With some exceptions, population levels rose rapidly at the beginning of the Neolithic until they reached the carrying capacity. This was followed by a population crash of "enormous magnitude" after 5000 BCE, with levels remaining low during the next 1,500 years. Populations began to rise after 3500 BCE, with further dips and rises occurring between 3000 and 2500 BCE but varying in date between regions. A study of twelve European regions found most experienced boom and bust patterns and suggested an "endogenous, not climatic cause."
In 2018, an 8,000-year-old ceramic figurine portraying the head of the "Mother Goddess", was found near Uzunovo, Vidin Province in Bulgaria, which pushes back the Neolithic revolution to 7th millennium BC.
Genetic studies since the 2010s have identified the genetic contribution of Neolithic farmers to modern European populations,
providing quantitative results relevant to the long-standing "replacement model" vs. "demic diffusion" dispute in archaeology.
The component due to Mesolithic European hunter-gatherers and Neolithic farmers expanding from the Near East were called "Western Hunter-Gatherers" (WHG) and "Early European Farmers" (EEF, also "First European Farmers" FEF), respectively, in the seminal 2014 study which first identified the contribution of three main components to modern European lineages (the third being "Ancient North Eurasians", associated with the later Indo-European expansion).
The EEF component was identified based on the genome of a woman buried c. 7,000 years ago in a Linear Pottery culture grave in Stuttgart, Germany. 
The 2014 study found evidence for miscegenation between WHG and EEF throughout Europe, with the largest contribution of EEF in Mediterranean Europe (especially in Sardinia, Sicily, Malta and among Ashkenazi Jews), and the largest contribution of WHG in Northern Europe and among Basque people.
Since 2014, further studies have refined the picture of interbreeding between EEF and WHG.
In a 2017 analysis of 180 ancient DNA datasets of the Chalcolithic and Neolithic periods from Hungary, Germany and Spain
evidence was found of a prolongued period of interbreeding.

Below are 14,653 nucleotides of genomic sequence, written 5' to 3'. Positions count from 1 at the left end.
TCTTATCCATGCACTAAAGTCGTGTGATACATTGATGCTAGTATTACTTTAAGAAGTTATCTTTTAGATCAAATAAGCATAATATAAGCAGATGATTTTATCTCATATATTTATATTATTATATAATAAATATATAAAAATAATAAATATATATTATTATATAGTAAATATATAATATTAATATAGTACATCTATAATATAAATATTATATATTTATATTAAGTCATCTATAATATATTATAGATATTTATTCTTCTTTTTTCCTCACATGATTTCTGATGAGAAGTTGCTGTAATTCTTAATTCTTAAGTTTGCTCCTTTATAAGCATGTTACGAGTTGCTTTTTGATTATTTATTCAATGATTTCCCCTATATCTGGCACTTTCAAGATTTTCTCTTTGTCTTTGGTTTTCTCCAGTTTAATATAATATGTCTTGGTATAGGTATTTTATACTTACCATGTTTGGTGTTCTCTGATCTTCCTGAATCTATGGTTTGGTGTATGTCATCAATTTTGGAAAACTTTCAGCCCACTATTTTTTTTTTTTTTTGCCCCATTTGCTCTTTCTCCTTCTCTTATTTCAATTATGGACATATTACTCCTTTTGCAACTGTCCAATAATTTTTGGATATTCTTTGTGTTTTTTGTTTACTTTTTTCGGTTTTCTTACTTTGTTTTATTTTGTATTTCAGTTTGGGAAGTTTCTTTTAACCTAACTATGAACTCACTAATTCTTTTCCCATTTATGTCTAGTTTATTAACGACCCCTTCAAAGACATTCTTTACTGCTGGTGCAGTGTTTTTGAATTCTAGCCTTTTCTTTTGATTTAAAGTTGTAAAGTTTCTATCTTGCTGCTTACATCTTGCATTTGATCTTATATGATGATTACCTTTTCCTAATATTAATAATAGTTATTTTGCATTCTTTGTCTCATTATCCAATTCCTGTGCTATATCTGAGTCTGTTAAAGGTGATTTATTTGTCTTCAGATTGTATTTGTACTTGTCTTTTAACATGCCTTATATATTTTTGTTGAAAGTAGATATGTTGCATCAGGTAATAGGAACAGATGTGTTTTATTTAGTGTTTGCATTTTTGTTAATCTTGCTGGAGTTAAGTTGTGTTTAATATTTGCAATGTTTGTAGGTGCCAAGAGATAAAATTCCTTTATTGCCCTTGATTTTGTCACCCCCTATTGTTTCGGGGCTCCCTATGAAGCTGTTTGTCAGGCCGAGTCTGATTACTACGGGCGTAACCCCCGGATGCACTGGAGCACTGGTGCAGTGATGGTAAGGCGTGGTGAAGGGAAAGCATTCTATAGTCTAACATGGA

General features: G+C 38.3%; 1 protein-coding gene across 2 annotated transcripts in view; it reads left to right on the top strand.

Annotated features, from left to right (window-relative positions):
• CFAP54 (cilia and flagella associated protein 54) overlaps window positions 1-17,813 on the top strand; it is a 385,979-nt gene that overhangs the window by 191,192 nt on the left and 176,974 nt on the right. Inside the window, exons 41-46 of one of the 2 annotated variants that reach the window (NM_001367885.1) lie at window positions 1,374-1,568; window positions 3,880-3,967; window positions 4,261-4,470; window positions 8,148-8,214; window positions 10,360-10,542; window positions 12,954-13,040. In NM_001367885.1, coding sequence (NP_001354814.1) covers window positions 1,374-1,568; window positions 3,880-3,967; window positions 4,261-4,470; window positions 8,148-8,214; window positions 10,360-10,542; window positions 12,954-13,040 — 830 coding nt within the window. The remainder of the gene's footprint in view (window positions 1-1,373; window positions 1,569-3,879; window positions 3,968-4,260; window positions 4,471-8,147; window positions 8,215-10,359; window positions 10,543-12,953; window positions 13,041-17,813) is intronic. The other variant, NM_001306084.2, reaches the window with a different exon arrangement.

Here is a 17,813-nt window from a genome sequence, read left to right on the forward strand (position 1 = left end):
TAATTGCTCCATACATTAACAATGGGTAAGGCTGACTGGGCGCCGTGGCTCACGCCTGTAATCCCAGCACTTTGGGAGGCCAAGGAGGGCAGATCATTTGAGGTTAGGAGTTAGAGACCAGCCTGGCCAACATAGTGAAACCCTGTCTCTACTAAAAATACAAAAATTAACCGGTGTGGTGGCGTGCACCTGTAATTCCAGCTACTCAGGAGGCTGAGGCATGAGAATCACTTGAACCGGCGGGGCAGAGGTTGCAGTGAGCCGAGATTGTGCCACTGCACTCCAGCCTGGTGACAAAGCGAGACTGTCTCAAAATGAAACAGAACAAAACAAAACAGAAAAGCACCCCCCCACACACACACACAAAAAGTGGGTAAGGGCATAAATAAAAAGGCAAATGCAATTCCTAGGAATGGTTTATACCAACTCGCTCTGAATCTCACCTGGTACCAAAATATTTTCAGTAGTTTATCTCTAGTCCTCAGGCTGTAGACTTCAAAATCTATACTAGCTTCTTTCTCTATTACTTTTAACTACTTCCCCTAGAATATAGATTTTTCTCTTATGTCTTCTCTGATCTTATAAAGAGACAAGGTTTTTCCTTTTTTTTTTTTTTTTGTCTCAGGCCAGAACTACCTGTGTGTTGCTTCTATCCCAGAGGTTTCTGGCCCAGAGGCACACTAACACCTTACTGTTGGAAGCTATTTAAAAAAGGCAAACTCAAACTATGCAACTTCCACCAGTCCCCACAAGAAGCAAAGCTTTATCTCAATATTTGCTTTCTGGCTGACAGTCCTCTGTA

Admixture took place regionally, from local hunter-gatherer populations, so that populations from the three regions (Germany, Iberia and Hungary) were genetically distinguishable at all stages of the Neolithic period, with a gradually increasing ratio of WHG ancestry of farming populations over time.
This suggests that after the initial expansion of early farmers, there were no further long-range migrations substantial enough to homogenize the farming population, and that farming and hunter-gatherer populations existed side by side for many centuries, with ongoing gradual admixture throughout the 5th to 4th millennia BC (rather than a single admixture event on initial contact).
Admixture rates varied geographically; in the late Neolithic, WHG ancestry in farmers in Hungary was at around 10%, in Germany around 25% and in Iberia as high as 50%.
There is no direct evidence of the languages spoken in the Neolithic. Some proponents of paleolinguistics attempt to extend the methods of historical linguistics to the Stone Age, but this has little academic support. Criticising scenarios which envision for the Neolithic only a small number of language families spread over huge areas of Europe (as in modern times), Donald Ringe has argued on general principles of language geography (as concerns "tribal", pre-state societies), and the scant remains of (apparently indigenous) non-Indo-European languages attested in ancient inscriptions, that Neolithic Europe must have been a place of great linguistic diversity, with many language families with no recoverable linguistic links to each other, much like western North America prior to European colonisation.
Discussion of hypothetical languages spoken in the European Neolithic is divided into two topics, Indo-European languages and "Pre-Indo-European" languages.
In the north, a similar scenario to Indo-European is thought to have occurred with Uralic languages expanding in from the east. In particular, while the Sami languages of the indigenous Sami people belong in the Uralic family, they show considerable substrate influence, thought to represent one or more extinct original languages. The Sami are estimated to have adopted a Uralic language less than 2,500 years ago. Some traces of indigenous languages of the Baltic area have been suspected in the Finnic languages as well, but these are much more modest. There are early loanwords from unidentified non-IE languages in other Uralic languages of Europe as well.
List of cultures and sites
Excavated dwellings at Skara Brae (Orkney, Scotland), Europe's most complete Neolithic village.